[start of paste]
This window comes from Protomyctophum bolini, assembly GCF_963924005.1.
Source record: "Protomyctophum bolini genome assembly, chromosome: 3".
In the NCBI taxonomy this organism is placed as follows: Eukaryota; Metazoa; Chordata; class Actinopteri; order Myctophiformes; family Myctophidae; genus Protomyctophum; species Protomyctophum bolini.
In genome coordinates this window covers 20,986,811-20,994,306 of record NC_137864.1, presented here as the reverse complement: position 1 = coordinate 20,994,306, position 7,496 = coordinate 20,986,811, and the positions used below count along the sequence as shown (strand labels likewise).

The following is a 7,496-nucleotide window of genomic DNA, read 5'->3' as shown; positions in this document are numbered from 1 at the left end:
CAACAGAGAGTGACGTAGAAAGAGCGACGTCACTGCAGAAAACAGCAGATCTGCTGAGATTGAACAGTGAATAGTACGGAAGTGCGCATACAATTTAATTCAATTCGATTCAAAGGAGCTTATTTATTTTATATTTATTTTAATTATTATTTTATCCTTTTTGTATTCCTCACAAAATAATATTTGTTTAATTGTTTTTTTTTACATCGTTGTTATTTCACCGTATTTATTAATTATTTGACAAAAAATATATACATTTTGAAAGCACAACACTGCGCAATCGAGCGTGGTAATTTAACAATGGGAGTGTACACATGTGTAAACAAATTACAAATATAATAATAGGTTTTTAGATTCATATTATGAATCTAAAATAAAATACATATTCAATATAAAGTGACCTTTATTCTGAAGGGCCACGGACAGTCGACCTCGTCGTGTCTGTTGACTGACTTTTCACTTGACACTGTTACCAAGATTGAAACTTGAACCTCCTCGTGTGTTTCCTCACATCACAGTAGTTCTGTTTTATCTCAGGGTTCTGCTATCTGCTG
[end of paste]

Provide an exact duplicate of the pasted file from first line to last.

This window comes from Protomyctophum bolini, assembly GCF_963924005.1.
Source record: "Protomyctophum bolini genome assembly, chromosome: 3".
In the NCBI taxonomy this organism is placed as follows: Eukaryota; Metazoa; Chordata; class Actinopteri; order Myctophiformes; family Myctophidae; genus Protomyctophum; species Protomyctophum bolini.
In genome coordinates this window covers 20,986,811-20,994,306 of record NC_137864.1, presented here as the reverse complement: position 1 = coordinate 20,994,306, position 7,496 = coordinate 20,986,811, and the positions used below count along the sequence as shown (strand labels likewise).

The following is a 7,496-nucleotide window of genomic DNA, read 5'->3' as shown; positions in this document are numbered from 1 at the left end:
CAACAGAGAGTGACGTAGAAAGAGCGACGTCACTGCAGAAAACAGCAGATCTGCTGAGATTGAACAGTGAATAGTACGGAAGTGCGCATACAATTTAATTCAATTCGATTCAAAGGAGCTTATTTATTTTATATTTATTTTAATTATTATTTTATCCTTTTTGTATTCCTCACAAAATAATATTTGTTTAATTGTTTTTTTTTACATCGTTGTTATTTCACCGTATTTATTAATTATTTGACAAAAAATATATACATTTTGAAAGCACAACACTGCGCAATCGAGCGTGGTAATTTAACAATGGGAGTGTACACATGTGTAAACAAATTACAAATATAATAATAGGTTTTTAGATTCATATTATGAATCTAAAATAAAATACATATTCAATATAAAGTGACCTTTATTCTGAAGGGCCACGGACAGTCGACCTCGTCGTGTCTGTTGACTGACTTTTCACTTGACACTGTTACCAAGATTGAAACTTGAACCTCCTCGTGTGTTTCCTCACATCACAGTAGTTCTGTTTTATCTCAGGGTTCTGCTATCTGCTG